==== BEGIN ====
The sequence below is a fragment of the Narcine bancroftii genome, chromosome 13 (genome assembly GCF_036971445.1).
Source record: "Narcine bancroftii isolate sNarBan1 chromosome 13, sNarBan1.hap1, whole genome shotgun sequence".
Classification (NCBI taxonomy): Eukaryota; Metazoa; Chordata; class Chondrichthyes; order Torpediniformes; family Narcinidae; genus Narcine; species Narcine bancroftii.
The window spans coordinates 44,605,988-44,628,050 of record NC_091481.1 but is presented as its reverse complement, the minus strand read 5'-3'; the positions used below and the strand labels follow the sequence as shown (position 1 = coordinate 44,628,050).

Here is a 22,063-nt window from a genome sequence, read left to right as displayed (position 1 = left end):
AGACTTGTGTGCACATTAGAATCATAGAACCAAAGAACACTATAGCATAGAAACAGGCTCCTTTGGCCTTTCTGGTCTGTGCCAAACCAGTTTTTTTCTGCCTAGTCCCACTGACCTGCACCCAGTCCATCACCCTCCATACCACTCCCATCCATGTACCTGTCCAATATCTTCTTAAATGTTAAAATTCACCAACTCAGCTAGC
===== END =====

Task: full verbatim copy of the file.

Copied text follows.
The sequence below is a fragment of the Narcine bancroftii genome, chromosome 13 (genome assembly GCF_036971445.1).
Source record: "Narcine bancroftii isolate sNarBan1 chromosome 13, sNarBan1.hap1, whole genome shotgun sequence".
Classification (NCBI taxonomy): Eukaryota; Metazoa; Chordata; class Chondrichthyes; order Torpediniformes; family Narcinidae; genus Narcine; species Narcine bancroftii.
The window spans coordinates 44,605,988-44,628,050 of record NC_091481.1 but is presented as its reverse complement, the minus strand read 5'-3'; the positions used below and the strand labels follow the sequence as shown (position 1 = coordinate 44,628,050).

Here is a 22,063-nt window from a genome sequence, read left to right as displayed (position 1 = left end):
AGACTTGTGTGCACATTAGAATCATAGAACCAAAGAACACTATAGCATAGAAACAGGCTCCTTTGGCCTTTCTGGTCTGTGCCAAACCAGTTTTTTTCTGCCTAGTCCCACTGACCTGCACCCAGTCCATCACCCTCCATACCACTCCCATCCATGTACCTGTCCAATATCTTCTTAAATGTTAAAATTCACCAACTCAGCTAGC